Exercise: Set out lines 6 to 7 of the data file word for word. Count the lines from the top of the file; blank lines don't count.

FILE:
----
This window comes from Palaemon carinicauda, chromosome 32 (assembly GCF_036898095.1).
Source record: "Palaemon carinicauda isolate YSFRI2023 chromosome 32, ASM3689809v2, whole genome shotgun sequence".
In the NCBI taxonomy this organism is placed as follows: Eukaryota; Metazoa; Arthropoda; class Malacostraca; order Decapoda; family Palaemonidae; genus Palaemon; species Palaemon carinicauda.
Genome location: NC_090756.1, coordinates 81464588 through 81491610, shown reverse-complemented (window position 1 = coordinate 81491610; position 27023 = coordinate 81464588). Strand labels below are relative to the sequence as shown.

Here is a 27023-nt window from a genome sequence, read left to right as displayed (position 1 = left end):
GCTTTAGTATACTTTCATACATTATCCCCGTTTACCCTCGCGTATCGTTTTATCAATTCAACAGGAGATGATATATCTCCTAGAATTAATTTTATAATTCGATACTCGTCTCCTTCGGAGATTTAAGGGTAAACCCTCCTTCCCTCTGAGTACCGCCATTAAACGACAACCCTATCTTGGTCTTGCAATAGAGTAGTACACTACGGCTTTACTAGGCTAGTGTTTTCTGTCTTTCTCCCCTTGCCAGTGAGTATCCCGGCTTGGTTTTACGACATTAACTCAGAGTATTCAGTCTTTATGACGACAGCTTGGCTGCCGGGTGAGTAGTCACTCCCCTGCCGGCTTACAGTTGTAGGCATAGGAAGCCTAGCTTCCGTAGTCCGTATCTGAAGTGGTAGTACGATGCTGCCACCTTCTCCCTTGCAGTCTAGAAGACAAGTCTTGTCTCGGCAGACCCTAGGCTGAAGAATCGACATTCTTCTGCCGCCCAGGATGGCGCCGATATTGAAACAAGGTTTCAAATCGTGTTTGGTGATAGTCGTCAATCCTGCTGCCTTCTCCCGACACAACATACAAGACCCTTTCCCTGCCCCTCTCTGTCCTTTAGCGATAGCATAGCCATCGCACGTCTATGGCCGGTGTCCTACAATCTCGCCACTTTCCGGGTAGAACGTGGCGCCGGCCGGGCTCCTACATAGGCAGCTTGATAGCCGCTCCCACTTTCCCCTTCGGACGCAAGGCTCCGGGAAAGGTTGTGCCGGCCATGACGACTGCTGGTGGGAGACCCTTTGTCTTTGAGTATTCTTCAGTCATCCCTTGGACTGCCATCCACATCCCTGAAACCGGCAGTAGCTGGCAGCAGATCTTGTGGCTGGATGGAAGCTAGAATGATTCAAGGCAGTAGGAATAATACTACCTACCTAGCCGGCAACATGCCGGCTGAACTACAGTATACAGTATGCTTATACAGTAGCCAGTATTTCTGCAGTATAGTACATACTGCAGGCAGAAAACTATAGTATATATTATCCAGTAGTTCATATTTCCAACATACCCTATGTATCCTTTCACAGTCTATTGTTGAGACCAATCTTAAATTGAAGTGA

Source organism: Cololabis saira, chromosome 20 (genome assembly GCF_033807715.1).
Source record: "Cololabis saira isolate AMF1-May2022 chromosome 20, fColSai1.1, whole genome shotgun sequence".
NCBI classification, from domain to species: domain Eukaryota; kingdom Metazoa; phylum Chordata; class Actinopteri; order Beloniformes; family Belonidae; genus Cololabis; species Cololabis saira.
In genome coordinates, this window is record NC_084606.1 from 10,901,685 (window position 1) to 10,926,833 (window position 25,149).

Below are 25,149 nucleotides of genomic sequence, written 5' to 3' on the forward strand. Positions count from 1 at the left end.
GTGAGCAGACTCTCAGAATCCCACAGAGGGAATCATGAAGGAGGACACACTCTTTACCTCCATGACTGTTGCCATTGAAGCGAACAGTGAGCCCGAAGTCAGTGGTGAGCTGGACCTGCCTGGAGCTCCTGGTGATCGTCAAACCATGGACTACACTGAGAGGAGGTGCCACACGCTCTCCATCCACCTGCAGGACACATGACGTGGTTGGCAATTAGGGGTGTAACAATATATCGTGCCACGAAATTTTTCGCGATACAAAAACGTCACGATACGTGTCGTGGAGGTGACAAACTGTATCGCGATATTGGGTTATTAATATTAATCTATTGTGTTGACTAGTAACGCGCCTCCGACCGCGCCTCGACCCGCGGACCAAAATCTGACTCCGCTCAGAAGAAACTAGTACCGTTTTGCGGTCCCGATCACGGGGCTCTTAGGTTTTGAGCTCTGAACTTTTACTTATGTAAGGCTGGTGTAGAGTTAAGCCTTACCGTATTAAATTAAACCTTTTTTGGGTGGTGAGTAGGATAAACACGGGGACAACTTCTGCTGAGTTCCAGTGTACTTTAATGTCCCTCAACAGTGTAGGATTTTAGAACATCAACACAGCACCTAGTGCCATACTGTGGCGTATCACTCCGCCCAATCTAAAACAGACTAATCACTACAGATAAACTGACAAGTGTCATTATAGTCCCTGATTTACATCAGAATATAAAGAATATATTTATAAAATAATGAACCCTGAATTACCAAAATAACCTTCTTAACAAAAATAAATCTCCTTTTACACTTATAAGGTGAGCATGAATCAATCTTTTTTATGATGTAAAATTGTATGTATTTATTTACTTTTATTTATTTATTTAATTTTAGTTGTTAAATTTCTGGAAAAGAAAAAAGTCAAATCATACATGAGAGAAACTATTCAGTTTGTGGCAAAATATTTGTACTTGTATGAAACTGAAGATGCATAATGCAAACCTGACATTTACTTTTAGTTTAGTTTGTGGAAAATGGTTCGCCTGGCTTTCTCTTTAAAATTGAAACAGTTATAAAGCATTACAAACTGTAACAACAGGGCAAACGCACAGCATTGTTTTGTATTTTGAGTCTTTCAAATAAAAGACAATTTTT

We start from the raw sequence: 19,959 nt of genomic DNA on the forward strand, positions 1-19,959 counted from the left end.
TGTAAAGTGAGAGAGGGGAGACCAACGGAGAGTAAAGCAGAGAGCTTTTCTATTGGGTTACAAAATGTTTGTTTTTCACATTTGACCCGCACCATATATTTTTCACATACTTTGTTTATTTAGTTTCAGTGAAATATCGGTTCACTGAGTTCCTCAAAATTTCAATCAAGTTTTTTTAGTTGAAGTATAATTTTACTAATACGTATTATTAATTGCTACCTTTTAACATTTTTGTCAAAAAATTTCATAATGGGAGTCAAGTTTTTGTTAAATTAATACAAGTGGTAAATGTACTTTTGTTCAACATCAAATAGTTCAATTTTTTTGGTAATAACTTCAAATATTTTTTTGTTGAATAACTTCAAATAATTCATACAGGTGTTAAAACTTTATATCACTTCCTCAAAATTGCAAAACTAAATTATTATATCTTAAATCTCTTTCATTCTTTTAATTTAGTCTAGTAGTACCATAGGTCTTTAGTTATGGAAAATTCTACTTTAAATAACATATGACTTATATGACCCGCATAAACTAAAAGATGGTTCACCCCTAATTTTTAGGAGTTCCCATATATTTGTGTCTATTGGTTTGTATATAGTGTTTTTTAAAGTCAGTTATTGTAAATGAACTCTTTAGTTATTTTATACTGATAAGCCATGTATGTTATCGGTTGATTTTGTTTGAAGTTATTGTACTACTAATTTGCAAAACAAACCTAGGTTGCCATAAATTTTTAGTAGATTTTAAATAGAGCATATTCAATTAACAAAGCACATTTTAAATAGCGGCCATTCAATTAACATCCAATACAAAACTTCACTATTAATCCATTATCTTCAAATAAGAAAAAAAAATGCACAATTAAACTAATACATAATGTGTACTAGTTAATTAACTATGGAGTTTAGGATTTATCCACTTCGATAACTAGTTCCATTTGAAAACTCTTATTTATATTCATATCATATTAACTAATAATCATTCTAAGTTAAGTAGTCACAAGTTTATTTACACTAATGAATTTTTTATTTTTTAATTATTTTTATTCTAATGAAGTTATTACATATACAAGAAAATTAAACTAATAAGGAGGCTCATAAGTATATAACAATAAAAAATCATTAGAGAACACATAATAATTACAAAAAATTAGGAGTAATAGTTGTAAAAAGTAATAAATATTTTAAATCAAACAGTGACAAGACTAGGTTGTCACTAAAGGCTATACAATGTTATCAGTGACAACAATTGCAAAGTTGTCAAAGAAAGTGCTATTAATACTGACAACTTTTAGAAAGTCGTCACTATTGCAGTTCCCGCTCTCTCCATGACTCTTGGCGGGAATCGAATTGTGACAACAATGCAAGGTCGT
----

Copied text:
GCTTTAGTATACTTTCATACATTATCCCCGTTTACCCTCGCGTATCGTTTTATCAATTCAACAGGAGATGATATATCTCCTAGAATTAATTTTATAATTCGATACTCGTCTCCTTCGGAGATTTAAGGGTAAACCCTCCTTCCCTCTGAGTACCGCCATTAAACGACAACCCTATCTTGGTCTTGCAATAGAGTAGTACACTACGGCTTTACTAGGCTAGTGTTTTCTGTCTTTCTCCCCTTGCCAGTGAGTATCCCGGCTTGGTTTTACGACATTAACTCAGAGTATTCAGTCTTTATGACGACAGCTTGGCTGCCGGGTGAGTAGTCACTCCCCTGCCGGCTTACAGTTGTAGGCATAGGAAGCCTAGCTTCCGTAGTCCGTATCTGAAGTGGTAGTACGATGCTGCCACCTTCTCCCTTGCAGTCTAGAAGACAAGTCTTGTCTCGGCAGACCCTAGGCTGAAGAATCGACATTCTTCTGCCGCCCAGGATGGCGCCGATATTGAAACAAGGTTTCAAATCGTGTTTGGTGATAGTCGTCAATCCTGCTGCCTTCTCCCGACACAACATACAAGACCCTTTCCCTGCCCCTCTCTGTCCTTTAGCGATAGCATAGCCATCGCACGTCTATGGCCGGTGTCCTACAATCTCGCCACTTTCCGGGTAGAACGTGGCGCCGGCCGGGCTCCTACATAGGCAGCTTGATAGCCGCTCCCACTTTCCCCTTCGGACGCAAGGCTCCGGGAAAGGTTGTGCCGGCCATGACGACTGCTGGTGGGAGACCCTTTGTCTTTGAGTATTCTTCAGTCATCCCTTGGACTGCCATCCACATCCCTGAAACCGGCAGTAGCTGGCAGCAGATCTTGTGGCTGGATGGAAGCTAGAATGATTCAAGGCAGTAGGAATAATACTACCTACCTAGCCGGCAACATGCCGGCTGAACTACAGTATACAGTATGCTTATACAGTAGCCAGTATTTCTGCAGTATAGTACATACTGCAGGCAGAAAACTATAGTATATATTATCCAGTAGTTCATATTTCCAACATACCCTATGTATCCTTTCACAGTCTATTGTTGAGACCAATCTTAAATTGAAGTGA

Source organism: Cololabis saira, chromosome 20 (genome assembly GCF_033807715.1).